Regardless of whether you’re in Denver, CO, or New York City, the law requires that all legal parents support their children.
This law still applies even if one of the parents has no legal or physical custody of the child. By law, the parent is still obligated to provide financial support to ensure that the child’s needs are met.
How Child Support Is Calculated in Colorado
Child support obligations are calculated differently in Colorado than in some of the other states. Colorado uses an Income Shares Model to calculate monthly payments. The way it’s calculated is to add up all the money that would be spent on raising the child if the marriage continued.
The total amount is split in a way that corresponds to each parent’s income. Then the amount is assigned to each parent as a duty to pay. To promote fairness, especially if one parent has more tax write-offs, the income that’s used is the adjusted gross income, not the taxable adjusted gross income.
Comprehensive Legal Advice from an Experienced Denver Child Support Attorney
An experienced attorney will know every detail about how the adjusted gross income gets determined. If one parent is concerned that the higher-income parent will underreport income, the Law Offices of Brian S. Popp can help ensure fairness and accuracy.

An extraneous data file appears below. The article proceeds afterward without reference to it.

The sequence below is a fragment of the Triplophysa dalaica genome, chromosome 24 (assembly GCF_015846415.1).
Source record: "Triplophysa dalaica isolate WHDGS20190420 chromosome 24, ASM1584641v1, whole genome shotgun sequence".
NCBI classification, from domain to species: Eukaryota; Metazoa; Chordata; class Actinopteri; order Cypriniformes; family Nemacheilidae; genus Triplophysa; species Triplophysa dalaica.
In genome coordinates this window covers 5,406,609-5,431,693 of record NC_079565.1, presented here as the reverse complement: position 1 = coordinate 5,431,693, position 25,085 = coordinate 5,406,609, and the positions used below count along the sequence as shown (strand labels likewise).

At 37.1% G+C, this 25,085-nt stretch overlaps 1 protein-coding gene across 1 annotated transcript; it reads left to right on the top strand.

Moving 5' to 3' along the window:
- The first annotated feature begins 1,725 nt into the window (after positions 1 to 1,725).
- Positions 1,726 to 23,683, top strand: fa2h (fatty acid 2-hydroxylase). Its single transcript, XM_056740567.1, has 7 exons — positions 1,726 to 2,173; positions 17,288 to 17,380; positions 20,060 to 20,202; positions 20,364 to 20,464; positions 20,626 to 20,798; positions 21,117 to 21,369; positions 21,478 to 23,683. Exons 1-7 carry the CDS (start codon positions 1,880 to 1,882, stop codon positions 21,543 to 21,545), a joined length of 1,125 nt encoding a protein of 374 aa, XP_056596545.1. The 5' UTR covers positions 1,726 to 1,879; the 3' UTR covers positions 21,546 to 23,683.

We believe that every child should receive ample support, both emotionally and financially. We also recognize that the amount paid by each parent should be fair and equitable. If one parent is overpaying, that can cause financial strain, which is unfair to both that parent and the child.
A Child Support Agreement that Provides Financial Stability
As housing costs in Denver continue to rise at a rate that outpaces the rest of the country, a divorce requiring two homes can be incredibly expensive. We understand this struggle, and we approach each child support case with compassion and a goal to find an agreement that all parties can live with.
In most cases, the child support amounts are determined during the divorce proceedings. However, to stay current with your child’s financial needs, your arrangements may need to be re-examined and adjusted from time to time.
Collecting Child Support Arrears
In some cases, one parent may fail to meet their child support obligations. Back-owed child support, also known as child support arrears, can be collected once a judgment has been made about the amount owed. The parent who is owed the child support can demand payment for this amount as a debtor, meaning they can have a lien on property issued, or the debtor’s bank account can be garnished.
Though the process is never pleasant, it is relatively straightforward. We can work with you to file a verified entry of support judgment motion so that you can legally collect the money that is owed to you.
If you need to collect child support arrears or you’re seeking to receive child support for the first time, our dedicated team of attorneys can help. As the custodial parent, we’ll help you understand your rights and work with you to ensure that they’re protected.
To discuss your child support payments or to work with an attorney on your plan, contact the Law Offices of Brian S. Popp for a consultation.